The Libertines’ Anthems For Doomed Youth - What You Need To Know
After an 11-year wait The Libertines are back with their long-awaited third album Anthems For Doomed Youth. It hits shelves today (September 11th) and is available to preview and purchase on the right-hand side of the page, here is everything you need to know about the band’s long-awaited comeback…
A little background…
It’s been 11 years since The Libertines last released an album and a lot has happened since then. The band’s original line-up of co-frontmen Pete Doherty and Carl Barat, bassist John Hassall and drummer Gary Powell parted ways at the end of 2004, although Doherty had not toured with them for a number of months before that. In the years in between Barat and Powell formed The Dirty Pretty Things, Doherty recorded a number of solo albums - some on his own, some with Babyshambles - while Hassall was enjoying the quiet life in Denmark.
Five years passed until the band were tempted out of retirement in 2010 to play Reading and Leeds Festivals and though many hoped this would lead to a full reunion, the reuniting turned out to be short-lived and the band splintered again soon afterwards and it seemed that this would be the end. For good this time.
But, four years later, the band were tempted back together once more, this time to play a huge headline show in London’s Hyde Park, a show that was followed by a small UK tour and then news that the band were indeed writing new songs and had retreated to work on their new album.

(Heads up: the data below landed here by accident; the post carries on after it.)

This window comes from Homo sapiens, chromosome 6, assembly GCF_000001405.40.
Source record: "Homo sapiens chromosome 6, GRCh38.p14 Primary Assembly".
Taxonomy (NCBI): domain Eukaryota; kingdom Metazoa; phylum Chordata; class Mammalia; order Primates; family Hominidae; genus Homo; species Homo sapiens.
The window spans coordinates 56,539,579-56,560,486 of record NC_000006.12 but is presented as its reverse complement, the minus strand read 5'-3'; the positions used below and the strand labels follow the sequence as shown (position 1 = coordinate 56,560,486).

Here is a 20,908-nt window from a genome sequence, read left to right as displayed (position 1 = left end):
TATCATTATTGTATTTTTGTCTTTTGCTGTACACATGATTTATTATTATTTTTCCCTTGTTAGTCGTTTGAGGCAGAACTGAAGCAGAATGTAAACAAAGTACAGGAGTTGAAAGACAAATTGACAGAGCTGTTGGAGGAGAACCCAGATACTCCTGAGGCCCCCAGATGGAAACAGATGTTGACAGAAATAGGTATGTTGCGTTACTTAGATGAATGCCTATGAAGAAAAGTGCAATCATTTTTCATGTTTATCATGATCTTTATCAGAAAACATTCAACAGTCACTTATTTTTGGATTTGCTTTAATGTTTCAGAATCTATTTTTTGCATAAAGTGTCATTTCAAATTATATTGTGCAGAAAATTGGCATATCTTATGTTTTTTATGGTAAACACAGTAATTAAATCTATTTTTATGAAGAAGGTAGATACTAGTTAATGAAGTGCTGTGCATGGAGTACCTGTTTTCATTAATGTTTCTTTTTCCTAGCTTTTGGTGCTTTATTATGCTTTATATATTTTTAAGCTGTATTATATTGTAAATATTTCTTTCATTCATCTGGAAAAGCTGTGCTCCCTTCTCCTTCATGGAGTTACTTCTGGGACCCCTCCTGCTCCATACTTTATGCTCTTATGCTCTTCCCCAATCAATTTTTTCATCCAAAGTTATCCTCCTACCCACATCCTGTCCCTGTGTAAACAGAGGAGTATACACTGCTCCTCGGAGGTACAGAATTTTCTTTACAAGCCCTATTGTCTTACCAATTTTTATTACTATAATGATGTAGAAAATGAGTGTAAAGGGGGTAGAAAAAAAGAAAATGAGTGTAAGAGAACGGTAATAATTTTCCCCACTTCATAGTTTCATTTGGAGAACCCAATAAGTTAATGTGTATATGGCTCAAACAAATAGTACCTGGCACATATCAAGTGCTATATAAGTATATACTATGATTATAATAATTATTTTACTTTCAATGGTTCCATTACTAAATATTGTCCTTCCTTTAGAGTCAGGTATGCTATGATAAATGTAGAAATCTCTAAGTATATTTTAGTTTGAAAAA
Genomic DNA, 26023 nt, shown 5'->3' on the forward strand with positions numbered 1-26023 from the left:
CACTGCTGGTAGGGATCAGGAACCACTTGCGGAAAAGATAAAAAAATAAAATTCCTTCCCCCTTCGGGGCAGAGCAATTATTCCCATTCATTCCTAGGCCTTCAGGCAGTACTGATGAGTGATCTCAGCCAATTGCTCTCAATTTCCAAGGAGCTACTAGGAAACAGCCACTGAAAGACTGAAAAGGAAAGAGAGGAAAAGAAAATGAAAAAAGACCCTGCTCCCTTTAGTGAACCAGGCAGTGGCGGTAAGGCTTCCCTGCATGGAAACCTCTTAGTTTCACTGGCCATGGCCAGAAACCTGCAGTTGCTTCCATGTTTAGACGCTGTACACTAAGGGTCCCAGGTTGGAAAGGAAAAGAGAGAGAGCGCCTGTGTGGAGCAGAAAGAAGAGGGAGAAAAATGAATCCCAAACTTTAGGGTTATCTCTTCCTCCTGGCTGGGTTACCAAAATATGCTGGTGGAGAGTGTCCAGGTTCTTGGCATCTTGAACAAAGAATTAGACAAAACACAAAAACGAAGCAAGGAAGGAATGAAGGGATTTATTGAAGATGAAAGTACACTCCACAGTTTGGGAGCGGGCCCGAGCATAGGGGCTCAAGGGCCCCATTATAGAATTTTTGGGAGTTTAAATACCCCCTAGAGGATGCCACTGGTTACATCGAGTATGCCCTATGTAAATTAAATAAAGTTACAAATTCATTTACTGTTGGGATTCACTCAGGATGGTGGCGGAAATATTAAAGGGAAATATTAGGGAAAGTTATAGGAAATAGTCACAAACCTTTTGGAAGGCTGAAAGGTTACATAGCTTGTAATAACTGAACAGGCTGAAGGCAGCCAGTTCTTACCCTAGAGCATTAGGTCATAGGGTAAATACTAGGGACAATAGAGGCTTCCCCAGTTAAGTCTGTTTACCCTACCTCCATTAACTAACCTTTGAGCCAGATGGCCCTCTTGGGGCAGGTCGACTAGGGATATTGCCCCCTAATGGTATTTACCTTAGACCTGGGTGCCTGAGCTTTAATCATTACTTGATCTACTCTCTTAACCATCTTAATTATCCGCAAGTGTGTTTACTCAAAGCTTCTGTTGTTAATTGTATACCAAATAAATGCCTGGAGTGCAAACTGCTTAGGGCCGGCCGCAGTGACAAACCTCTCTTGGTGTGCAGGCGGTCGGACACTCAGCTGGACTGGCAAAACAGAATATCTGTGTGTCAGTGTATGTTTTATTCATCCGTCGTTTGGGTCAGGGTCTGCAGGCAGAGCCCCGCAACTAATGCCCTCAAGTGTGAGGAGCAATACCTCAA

This being The Libertines everyone held their breath for news that the sessions had fallen apart, but they haven’t, instead we’ve got a new album Anthems For Doomed Youth to talk about.
Who’s Producing It?
Having worked with The Clash guitarist Mick Jones on their other records, a man whose production style is more mentoring and pressing record rather than spending much time on anything, the band took the unusual move of opting for Jake Gosling, a man best known for producing and co-writing with the likes of Ed Sheeran, One Direction and Christina Perri.
But, it has to be said, any thoughts that Gosling’s past as a smooth hitmaker might take the edge off the band will soon prove unfounded; the recording sounds just as ramshackle as it ever did.
Any Special Guests?
Nope. Just the reunited four.
What Does It Sound Like?
Lyrically it’s typically strident, Doherty’s words about his drug use and struggles with addiction is almost shocking in its candour, while Barat, who himself has struggled with addiction and depression, gets plenty of his own demons off his chest. Regretful, lovelorn and tinged with a deep, deep sadness.
Musically it owes a lot to the latter days of The Clash and the scratchier end of post-punk, with reggae lilts and a plenty of groove, there’s less pace and power, but just as much punch.
Does It Deliver?
For fans of the band this album is everything they will have wanted. Doherty and Barat sound focused and sober, but not sober enough to have taken the edge off, with the band’s passion still raging and their lyrical bite still as sharp as ever.
The Libertines’ new album Anthems For Doomed Youth is out now